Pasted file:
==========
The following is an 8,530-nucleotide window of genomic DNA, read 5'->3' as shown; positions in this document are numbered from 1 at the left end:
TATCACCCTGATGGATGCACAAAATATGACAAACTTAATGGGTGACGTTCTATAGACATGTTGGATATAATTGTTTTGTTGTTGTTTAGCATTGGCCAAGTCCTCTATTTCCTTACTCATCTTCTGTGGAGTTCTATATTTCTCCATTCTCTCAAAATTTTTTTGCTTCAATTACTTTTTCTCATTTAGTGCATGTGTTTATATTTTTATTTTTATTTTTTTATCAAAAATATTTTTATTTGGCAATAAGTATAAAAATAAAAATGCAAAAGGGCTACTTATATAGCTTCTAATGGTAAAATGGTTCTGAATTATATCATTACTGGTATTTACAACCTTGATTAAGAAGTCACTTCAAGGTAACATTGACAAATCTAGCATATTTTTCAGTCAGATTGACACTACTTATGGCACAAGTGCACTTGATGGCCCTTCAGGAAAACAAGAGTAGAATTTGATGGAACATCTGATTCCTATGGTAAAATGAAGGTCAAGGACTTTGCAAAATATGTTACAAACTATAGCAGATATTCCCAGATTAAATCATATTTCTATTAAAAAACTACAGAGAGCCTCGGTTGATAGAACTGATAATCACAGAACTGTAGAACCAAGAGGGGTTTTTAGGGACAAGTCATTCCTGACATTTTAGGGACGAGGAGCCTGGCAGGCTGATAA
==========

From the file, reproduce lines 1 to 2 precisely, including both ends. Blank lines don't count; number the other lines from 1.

The following is an 8,530-nucleotide window of genomic DNA, read 5'->3' as shown; positions in this document are numbered from 1 at the left end:
TATCACCCTGATGGATGCACAAAATATGACAAACTTAATGGGTGACGTTCTATAGACATGTTGGATATAATTGTTTTGTTGTTGTTTAGCATTGGCCAAGTCCTCTATTTCCTTACTCATCTTCTGTGGAGTTCTATATTTCTCCATTCTCTCAAAATTTTTTTGCTTCAATTACTTTTTCTCATTTAGTGCATGTGTTTATATTTTTATTTTTATTTTTTTATCAAAAATATTTTTATTTGGCAATAAGTATAAAAATAAAAATGCAAAAGGGCTACTTATATAGCTTCTAATGGTAAAATGGTTCTGAATTATATCATTACTGGTATTTACAACCTTGATTAAGAAGTCACTTCAAGGTAACATTGACAAATCTAGCATATTTTTCAGTCAGATTGACACTACTTATGGCACAAGTGCACTTGATGGCCCTTCAGGAAAACAAGAGTAGAATTTGATGGAACATCTGATTCCTATGGTAAAATGAAGGTCAAGGACTTTGCAAAATATGTTACAAACTATAGCAGATATTCCCAGATTAAATCATATTTCTATTAAAAAACTACAGAGAGCCTCGGTTGATAGAACTGATAATCACAGAACTGTAGAACCAAGAGGGGTTTTTAGGGACAAGTCATTCCTGACATTTTAGGGACGAGGAGCCTGGCAGGCTGATAA